The following key articles illustrate the course of surgical education in Australia and New Zealand:
In 1933, Professor F. Gordon Bell devoted his Syme Oration to the problems associated with the training of surgeons. He discussed methods of staffing, the use of hospitals to study “certain important diseases”, and ways of utilising hospitals for the better training of surgeons. His discussions included the role of university hospitals, compulsory health insurance, and the need for hospitals to promote research and education.
F. Gordon Bell
DOI: 10.1111/j.1445-2197.1933.tb02603.x (Volume 3 Issue 1 (July 1933) p 1-23)
In 1934, Alan Newton explained a new set of reequirements for admission to fellowship of the Royal Australasian College of Surgeons. It was a definitive move away from a senior surgical degree or diploma obtained from a university towards a more practical college-based system under the guidance of the Censor-in-Chief.
DOI: 10.1111/j.1445-2197.1934.tb03449.x (Volume 4 Issue 1 (July 1934) p 77-80)
In 1949, Hugh Devine provided a brief but useful summary of the progress of the system of admission to fellowship.
H. B. Devine
DOI: 10.1111/j.1445-2197.1948.tb06335.x (Volume 18 Issue 1 (July 1948) p 57-60)
In 1986, E Durham Smith, who was then Chairman of the Court of Examiners for the Royal Australasian College of Surgeons, outlined the nature of the final fellowship examination and discussed the need to better accommodate the development of specialty interests.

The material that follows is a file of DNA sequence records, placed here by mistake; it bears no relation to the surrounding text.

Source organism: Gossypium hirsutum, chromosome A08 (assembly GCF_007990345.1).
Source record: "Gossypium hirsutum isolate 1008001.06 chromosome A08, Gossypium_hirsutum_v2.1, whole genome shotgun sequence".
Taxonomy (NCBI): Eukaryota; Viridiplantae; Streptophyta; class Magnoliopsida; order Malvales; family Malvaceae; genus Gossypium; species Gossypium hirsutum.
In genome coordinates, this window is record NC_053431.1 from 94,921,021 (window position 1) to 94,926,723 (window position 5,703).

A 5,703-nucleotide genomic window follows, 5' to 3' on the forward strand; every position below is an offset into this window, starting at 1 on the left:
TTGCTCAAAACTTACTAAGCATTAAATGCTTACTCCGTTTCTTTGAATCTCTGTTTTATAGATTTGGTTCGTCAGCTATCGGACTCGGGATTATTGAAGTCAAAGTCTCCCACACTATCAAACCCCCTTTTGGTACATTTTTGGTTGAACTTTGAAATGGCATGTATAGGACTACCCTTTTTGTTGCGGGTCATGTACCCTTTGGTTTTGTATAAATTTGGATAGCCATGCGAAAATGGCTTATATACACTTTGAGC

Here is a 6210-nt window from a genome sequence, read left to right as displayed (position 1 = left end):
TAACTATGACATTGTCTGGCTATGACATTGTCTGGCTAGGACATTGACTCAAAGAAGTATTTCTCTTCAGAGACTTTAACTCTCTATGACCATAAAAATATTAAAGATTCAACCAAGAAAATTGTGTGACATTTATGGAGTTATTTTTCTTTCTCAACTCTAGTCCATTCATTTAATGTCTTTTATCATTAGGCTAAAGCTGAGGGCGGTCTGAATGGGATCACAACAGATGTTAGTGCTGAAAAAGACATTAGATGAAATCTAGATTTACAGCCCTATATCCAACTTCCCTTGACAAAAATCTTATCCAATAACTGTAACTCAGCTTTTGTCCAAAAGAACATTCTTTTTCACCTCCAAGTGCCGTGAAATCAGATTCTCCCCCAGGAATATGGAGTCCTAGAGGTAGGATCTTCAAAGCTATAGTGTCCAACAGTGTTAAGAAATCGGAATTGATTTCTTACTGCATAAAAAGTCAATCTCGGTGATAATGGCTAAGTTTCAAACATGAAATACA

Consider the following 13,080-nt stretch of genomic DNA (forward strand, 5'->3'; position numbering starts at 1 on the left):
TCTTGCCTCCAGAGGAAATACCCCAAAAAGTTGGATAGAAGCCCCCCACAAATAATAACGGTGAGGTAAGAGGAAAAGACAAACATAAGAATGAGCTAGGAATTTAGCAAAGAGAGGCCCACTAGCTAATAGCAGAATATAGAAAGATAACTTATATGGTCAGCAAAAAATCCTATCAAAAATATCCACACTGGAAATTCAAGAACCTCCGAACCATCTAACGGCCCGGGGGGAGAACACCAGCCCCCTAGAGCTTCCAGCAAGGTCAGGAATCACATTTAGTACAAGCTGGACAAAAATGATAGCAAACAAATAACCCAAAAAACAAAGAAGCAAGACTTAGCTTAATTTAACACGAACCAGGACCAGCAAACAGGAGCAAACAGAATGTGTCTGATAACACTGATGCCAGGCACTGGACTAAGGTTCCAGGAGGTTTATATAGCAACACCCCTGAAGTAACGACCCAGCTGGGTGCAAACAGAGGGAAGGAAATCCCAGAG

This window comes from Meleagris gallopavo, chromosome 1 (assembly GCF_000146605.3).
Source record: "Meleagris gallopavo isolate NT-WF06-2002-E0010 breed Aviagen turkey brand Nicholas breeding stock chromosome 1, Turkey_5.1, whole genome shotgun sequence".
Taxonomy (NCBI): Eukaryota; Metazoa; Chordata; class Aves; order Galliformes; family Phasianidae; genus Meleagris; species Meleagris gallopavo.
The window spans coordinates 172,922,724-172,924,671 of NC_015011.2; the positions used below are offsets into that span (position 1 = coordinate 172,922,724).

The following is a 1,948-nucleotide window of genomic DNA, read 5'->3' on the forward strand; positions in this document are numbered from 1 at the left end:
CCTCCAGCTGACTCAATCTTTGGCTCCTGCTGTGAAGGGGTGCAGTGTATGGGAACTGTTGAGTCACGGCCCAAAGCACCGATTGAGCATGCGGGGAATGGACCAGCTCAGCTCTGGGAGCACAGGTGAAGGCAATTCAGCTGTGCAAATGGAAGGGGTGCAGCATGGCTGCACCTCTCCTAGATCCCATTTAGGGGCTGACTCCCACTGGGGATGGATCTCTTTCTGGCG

E. Durham Smith
DOI: 10.1111/j.1445-2197.1986.tb01847.x (Volume 56 Issue 12 (December 1986) p 880-883)
In 1988, John Heslop gave the Gordon-Taylor Memorial Lecture on the history of basic surgical science examinations in the Royal Australasian College of Surgeons. Initially, examinations were held in Melbourne by the English College. The first primary exam run by the Royal Australasian College of Surgeons was held in melbourne in November 1949. After much discussion, a multiple choice exam was introduced in the early 1970’s. This enabled greater flexibility and breadth in the material that was examined.
J. H. Heslop
DOI: 10.1111/j.1445-2197.1988.tb06189.x (Volume 58 Issue 7 (July 1988) p 529-536)
In 2007, the Dean of Education and others detailed a new Surgical Education and Training programme. It places emphasis on competency-based education and training, better integration between basic and specialty training, and new approaches towards selection and assessment. It represents a major evolutionary step in the training of surgeons in Australia and New Zealand.
John P. Collins, Ian R. Gough, Ian D. Civil, Russell W. Stitz
DOI: 10.1111/j.1445-2197.2007.04171.x (Volume 77 Issue 7 (July 2007) p 497-501)
DOI: 10.1111/j.1445-2197.1952.tb03339.x (Volume 21 Issue 3 (February 1952) p 185-200)
A. C. McEachern
DOI: 10.1111/j.1445-2197.1976.tb03184.x (Volume 46 Issue 1 (February 1976) p 1-12)
Kenneth R. Cox
DOI: 10.1111/j.1445-2197.1976.tb03331.x (Volume 46 Issue 3 (August 1976) p 269-278)
John P. Royle
DOI: 10.1111/j.1445-2197.1976.tb03332.x (Volume 46 Issue 3 (August 1976) p 278-280)
Eric M. Nanson
DOI: 10.1111/j.1445-2197.1977.tb04347.x (Volume 47 Issue 4 (August 1977) p 545-547)
DOI: 10.1111/j.1445-2197.1977.tb04281.x (Volume 47 Issue 2 (April 1977) p 251-255)
G. D. Tracy
DOI: 10.1111/j.1445-2197.1980.tb06642.x (Volume 50 Issue 2 (April 1980) p 102-108)
J. M. Ham
DOI: 10.1111/j.1445-2197.1988.tb00096.x (Volume 58 Issue 12 (December 1988) p 937-940)
H. A. F. Dudley
DOI: 10.1111/j.1445-2197.1989.tb07630.x (Volume 59 Issue 12 (December 1989) p 909-912)
DOI: 10.1111/j.1445-2197.1997.tb01930.x (Volume 67 Issue 4 (April 1997) p 153-156)
Peter Cosman, Jonathan M. Hemli, Andrew M. Ellis, Thomas J. Hugh
DOI: 10.1111/j.1445-2197.2007.04254.x (Volume 77 Issue 10 (October 2007) p 838-845)